Sunday, September 2, 2001

Hawaii attracts
100th offshore
insurance company

Hosting companies'
insurance subsidiaries
is getting popular

By Lyn Danninger

HAWAII HAS LICENSED its 100th captive insurance company, Aquablue Insurance Company Inc., as part of a small but lucrative niche industry expanding in the islands.

The company, owned by Citizen Watch Co. Ltd. of Japan, is the second captive insurer to be directly owned by a non-U.S. parent company and to insure non-U.S. based business, according to the state Insurance Division.

Legislation allowing captive insurance companies was passed in Hawaii 1986. The state now ranks as one of the top 10 locations in the world for captive business and one of two U.S. states to have issued 100 licenses.

For large companies, creating their own insurance subsidiary, known as a captive insurance company, can be a cheaper than contracting with an outside insurance company. With a captive insurance setup, the parent company enjoys a return on premiums in the form of a dividend while still not shouldering all the risk.

Such business is good for Hawaii, said state Insurance Commissioner Wayne Metcalf.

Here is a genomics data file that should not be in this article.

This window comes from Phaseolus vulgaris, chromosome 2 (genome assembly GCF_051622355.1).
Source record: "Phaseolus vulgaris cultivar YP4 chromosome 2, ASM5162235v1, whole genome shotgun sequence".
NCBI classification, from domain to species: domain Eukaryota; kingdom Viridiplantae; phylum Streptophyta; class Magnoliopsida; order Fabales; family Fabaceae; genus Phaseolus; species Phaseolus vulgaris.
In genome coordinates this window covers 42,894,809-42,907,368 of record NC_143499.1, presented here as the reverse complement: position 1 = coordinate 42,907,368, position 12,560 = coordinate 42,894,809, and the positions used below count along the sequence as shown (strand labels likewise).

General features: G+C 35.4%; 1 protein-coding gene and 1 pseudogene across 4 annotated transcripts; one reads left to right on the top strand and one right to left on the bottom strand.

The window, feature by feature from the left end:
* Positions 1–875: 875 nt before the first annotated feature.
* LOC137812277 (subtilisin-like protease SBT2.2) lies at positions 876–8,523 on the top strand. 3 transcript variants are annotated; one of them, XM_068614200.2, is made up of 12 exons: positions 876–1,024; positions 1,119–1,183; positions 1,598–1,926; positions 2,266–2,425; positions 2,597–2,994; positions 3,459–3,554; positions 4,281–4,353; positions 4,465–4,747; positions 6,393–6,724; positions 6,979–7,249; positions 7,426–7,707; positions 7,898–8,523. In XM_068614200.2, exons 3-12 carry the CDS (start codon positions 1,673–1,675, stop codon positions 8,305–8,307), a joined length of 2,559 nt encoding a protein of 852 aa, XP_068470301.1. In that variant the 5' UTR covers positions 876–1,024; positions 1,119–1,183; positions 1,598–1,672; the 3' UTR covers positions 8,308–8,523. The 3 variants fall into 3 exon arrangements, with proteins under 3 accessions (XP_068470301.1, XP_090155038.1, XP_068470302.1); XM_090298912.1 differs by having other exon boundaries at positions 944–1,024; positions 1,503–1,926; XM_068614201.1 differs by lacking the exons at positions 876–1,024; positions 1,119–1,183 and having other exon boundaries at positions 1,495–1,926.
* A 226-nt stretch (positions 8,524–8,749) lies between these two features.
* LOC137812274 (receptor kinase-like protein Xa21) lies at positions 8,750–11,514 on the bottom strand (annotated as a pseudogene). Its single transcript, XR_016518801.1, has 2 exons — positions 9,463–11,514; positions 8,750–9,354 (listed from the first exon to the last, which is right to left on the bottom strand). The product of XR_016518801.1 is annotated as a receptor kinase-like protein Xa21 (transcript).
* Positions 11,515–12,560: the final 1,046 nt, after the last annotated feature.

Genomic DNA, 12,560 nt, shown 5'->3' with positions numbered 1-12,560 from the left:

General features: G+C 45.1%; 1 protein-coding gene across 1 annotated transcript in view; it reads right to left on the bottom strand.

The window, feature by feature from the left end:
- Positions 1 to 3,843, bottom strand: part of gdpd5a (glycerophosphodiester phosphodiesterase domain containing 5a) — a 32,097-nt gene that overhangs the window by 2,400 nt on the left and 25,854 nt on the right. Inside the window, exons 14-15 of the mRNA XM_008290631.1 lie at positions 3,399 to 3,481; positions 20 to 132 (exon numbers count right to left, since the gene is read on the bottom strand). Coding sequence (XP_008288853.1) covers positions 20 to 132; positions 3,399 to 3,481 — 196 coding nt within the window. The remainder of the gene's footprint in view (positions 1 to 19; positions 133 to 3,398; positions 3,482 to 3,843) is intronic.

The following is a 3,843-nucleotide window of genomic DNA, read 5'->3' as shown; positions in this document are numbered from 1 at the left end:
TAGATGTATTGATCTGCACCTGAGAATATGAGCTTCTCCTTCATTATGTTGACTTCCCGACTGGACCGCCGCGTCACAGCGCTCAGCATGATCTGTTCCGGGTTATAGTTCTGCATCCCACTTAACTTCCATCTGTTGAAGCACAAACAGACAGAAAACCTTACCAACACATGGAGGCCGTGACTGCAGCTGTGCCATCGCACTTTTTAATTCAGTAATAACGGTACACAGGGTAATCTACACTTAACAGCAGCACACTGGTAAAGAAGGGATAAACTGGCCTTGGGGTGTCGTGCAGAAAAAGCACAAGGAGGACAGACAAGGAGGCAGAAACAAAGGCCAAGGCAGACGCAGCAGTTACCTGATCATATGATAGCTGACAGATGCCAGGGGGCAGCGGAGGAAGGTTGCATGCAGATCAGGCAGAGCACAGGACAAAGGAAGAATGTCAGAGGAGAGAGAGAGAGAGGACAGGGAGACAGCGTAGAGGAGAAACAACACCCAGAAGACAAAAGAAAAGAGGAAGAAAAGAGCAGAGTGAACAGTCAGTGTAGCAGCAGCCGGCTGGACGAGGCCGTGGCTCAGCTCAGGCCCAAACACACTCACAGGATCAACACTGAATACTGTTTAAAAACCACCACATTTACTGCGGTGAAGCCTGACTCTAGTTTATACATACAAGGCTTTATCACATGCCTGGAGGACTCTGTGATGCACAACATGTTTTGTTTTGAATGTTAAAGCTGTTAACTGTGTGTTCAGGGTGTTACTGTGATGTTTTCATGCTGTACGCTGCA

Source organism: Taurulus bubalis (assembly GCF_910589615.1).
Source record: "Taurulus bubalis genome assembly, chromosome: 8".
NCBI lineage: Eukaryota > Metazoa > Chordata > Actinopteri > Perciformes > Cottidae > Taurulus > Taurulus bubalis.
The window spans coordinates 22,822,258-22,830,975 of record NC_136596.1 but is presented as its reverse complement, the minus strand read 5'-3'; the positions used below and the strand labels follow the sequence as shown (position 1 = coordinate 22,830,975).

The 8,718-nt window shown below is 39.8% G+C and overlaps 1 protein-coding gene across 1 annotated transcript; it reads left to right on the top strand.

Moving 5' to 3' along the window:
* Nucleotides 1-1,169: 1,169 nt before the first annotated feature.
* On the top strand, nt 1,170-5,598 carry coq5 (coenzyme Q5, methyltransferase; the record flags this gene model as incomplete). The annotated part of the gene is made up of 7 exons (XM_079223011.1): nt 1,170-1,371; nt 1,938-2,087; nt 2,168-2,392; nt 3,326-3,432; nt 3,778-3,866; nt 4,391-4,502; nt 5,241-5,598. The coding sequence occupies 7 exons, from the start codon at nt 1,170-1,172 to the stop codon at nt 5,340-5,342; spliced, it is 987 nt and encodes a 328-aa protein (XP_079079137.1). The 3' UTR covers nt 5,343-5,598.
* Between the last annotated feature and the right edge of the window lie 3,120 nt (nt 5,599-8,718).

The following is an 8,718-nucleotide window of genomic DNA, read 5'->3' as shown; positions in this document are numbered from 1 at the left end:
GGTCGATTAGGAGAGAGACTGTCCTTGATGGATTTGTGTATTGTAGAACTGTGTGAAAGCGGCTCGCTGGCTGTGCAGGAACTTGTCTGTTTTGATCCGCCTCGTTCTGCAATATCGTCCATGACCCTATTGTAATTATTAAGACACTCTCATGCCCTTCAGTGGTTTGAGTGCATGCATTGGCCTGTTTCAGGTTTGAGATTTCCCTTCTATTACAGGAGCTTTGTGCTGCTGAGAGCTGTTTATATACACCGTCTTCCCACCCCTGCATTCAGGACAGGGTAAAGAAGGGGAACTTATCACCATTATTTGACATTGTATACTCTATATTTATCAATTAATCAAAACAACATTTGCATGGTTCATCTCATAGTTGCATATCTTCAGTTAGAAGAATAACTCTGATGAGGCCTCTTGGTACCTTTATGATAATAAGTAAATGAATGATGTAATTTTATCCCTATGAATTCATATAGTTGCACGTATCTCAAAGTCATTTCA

"It creates opportunities for professionals such as accountants, managers, attorneys and other insurance professionals," he said.

It's also been financially rewarding for the state, Metcalf said.

For the year 2000, Hawaii captives maintained more than $1.6 billion in assets, wrote $264 million in premiums and maintained $275 million in investments through local Hawaii financial institutions, he said. Among the companies that have set up insurance subsidiaries in Hawaii are Nike, Marriott and Clorox Co.

Setting up captive insurance companies in Hawaii has become increasingly attractive to both national and multinational companies in recent years. About 16 states permit captive insurance companies, but Vermont and Hawaii have so far had the most successful programs.

In 1998, Hawaii created the captive insurance branch as a part of the state Insurance Division. The branch both regulates and promotes Hawaii's captive insurance program.

Captives have traditionally been located in tax havens such as the Cayman Islands and other offshore locations around the world.

But in recent years, those destinations have been facing more scrutiny, have been pressured to clean up their financial industries by governments and multi-national groups, such as the Organization for Economic Cooperation and Development.

That has helped places like Hawaii become more attractive Metcalf said.

"The companies looking to establish a domicile in Hawaii are well known, solid, reputable companies that are concerned about maintaining their reputation. They're also looking to establish somewhere with a sound but coherent regulatory scheme," he said.

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